At the moment, two facts inform the Democratic presidential nomination campaign.
Fact number 1: Sen. Bernie Sanders is favored to win the Iowa Caucuses and the New Hampshire primary. He need only attract 30% of the vote in Iowa and 33% in New Hampshire to do just that. He got 49% and 60%, respectively, the last time around (2016).
Fact number 2: Democratic primary voters and caucus attendees are, as Gallup put it, “thinking strategically about (their) 2020 nominee.” Here’s what the Gallup data show: “Six in 10 Democrats and Democratic-leaning independents would prefer to see the party nominate the candidate with the best chance of beating President Donald Trump, even if that person does not share their views on key issues. By contrast, 36% say they would rather have the reverse: a candidate aligned with them on almost all the issues they care about, even if that person is not the most electable.”
These numbers are a bit skewed in favor of “electability” because the activist base is more certain to vote. But even so, the “mood” of the Democratic primary/caucus electorate is basically this: “We like Bernie. He’s a warrior. But we’re afraid if we nominate him, he’ll lose in the fall. We need someone to get the job done.”
The two candidates who might be that someone — Joe Biden and Pete Buttigieg — will probably lose to Sanders in Iowa and New Hampshire, which makes their “electability” less convincing, to say the least. Defeat is contagious. There are not a lot of voters who say: “I like him, he loses a lot.”
So it’s Bernie, which sets off a wave of panic across the Democratic Party eco-system. It’s like waking up from a nightmare, only to realize that you’re waking up in a nightmare. Democrats are not only going to lose, they’re going to get clobbered. Defeat really is contagious. It will spread down ballot every which way.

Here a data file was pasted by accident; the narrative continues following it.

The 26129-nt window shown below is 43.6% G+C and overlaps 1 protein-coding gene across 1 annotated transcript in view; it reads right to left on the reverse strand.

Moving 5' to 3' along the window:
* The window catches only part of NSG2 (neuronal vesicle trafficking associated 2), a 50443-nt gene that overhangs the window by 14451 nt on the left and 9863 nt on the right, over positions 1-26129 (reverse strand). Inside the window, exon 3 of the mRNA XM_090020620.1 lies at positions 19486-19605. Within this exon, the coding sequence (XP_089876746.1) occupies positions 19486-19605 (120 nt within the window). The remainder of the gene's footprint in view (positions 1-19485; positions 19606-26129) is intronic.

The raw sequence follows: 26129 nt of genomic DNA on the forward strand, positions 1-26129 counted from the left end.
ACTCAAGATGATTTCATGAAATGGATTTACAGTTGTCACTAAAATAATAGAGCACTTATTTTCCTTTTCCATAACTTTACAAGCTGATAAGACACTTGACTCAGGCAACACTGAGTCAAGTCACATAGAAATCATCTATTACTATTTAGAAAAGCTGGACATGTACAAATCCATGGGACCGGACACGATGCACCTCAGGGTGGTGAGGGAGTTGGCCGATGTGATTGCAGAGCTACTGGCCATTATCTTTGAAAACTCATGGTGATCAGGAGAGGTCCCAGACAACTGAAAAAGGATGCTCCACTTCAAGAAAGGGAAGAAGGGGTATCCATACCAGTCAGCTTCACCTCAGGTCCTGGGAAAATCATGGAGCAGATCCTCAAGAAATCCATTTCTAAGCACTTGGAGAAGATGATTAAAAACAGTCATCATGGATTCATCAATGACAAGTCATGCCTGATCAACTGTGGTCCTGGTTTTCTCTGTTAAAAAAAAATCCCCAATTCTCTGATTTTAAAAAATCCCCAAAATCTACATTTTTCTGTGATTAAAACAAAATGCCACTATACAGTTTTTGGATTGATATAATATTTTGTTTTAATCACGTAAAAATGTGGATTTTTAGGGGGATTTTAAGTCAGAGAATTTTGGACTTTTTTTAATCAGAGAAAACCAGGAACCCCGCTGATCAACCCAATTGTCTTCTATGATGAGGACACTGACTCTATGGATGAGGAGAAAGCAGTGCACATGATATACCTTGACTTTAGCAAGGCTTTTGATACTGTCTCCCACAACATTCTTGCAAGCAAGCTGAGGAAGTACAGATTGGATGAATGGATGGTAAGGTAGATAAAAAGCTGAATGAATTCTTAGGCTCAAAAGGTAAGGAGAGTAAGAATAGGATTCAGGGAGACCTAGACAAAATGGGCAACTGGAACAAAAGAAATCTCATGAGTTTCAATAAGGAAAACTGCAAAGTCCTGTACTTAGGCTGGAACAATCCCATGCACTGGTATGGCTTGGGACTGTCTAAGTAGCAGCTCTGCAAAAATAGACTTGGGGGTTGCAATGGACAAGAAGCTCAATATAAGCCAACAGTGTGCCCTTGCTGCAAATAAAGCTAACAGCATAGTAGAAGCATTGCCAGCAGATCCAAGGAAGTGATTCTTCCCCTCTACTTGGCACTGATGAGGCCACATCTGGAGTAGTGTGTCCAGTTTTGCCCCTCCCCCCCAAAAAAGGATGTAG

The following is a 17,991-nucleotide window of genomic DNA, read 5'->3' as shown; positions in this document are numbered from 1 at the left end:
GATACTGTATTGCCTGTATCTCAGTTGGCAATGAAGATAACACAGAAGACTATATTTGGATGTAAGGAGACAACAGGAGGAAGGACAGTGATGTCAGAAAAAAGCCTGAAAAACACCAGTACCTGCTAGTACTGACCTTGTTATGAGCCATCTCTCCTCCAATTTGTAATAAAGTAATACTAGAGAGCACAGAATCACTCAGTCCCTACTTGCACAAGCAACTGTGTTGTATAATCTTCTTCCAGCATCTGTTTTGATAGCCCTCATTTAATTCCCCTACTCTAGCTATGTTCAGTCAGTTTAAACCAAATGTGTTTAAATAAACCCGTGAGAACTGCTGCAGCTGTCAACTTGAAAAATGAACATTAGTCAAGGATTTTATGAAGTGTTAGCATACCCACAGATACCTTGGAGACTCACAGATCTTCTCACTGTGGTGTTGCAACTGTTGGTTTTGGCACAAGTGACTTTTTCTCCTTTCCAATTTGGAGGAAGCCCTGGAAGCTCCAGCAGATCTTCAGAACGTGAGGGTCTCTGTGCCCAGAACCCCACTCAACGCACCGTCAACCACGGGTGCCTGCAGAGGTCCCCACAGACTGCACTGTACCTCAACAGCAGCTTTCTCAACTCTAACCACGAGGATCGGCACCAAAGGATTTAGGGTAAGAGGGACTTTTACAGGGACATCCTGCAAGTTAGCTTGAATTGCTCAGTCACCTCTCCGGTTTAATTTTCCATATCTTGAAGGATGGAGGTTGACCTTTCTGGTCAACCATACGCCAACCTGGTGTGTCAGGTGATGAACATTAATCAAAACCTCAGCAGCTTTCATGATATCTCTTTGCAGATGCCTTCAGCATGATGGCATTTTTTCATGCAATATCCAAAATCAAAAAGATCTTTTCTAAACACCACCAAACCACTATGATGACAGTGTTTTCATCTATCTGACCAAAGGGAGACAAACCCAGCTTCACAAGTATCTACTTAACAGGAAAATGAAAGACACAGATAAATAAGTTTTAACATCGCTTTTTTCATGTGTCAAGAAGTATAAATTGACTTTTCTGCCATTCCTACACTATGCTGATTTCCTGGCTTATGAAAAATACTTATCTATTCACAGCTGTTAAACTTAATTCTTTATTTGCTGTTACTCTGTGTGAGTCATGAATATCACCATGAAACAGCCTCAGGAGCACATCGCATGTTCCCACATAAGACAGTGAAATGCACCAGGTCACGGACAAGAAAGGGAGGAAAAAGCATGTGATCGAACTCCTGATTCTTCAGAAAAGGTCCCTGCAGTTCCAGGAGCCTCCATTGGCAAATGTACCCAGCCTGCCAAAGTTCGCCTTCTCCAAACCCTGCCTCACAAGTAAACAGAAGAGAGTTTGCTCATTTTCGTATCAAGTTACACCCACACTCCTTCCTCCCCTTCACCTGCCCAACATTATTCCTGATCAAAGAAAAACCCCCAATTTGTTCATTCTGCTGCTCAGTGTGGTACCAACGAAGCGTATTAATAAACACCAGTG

And it’s at that point that Democrats all across the country will suddenly find themselves with a new-found appreciation of the many virtues of one Michael Bloomberg. He might not have been what they had in mind, but by Super Tuesday he’ll look like Brad Pitt.
Look at it from the point of view of, say, Amy Klorbuchar. She’s run a decent campaign, did okay in Iowa, made a good impression all around. And for her troubles, she ends up with (say) $1million in debt (to vendors, etc). She thinks: Mike can “retire” my debt if I give him my support and help his fall campaign in Minnesota. It’s hard to overstate what a relief that would be for her. If you’re in politics, nothing is worse than losing and being left with a file folder full of unpaid bills.
Look at it from the point of view of “down ballot” candidates. If you’re running for the US Senate, or in one of the 100 “competitive” House races, or running for governor, or state Senate or state Rep, one of Mike’s many Super PACs is going to put vast amounts of money behind all of those campaigns with “issues” TV advertising, digital advertising, voter registration drives and organizational support. Buttressing that will be Bloomberg’s national campaign infrastructure, staffed and financed at a level never before seen in American presidential politics.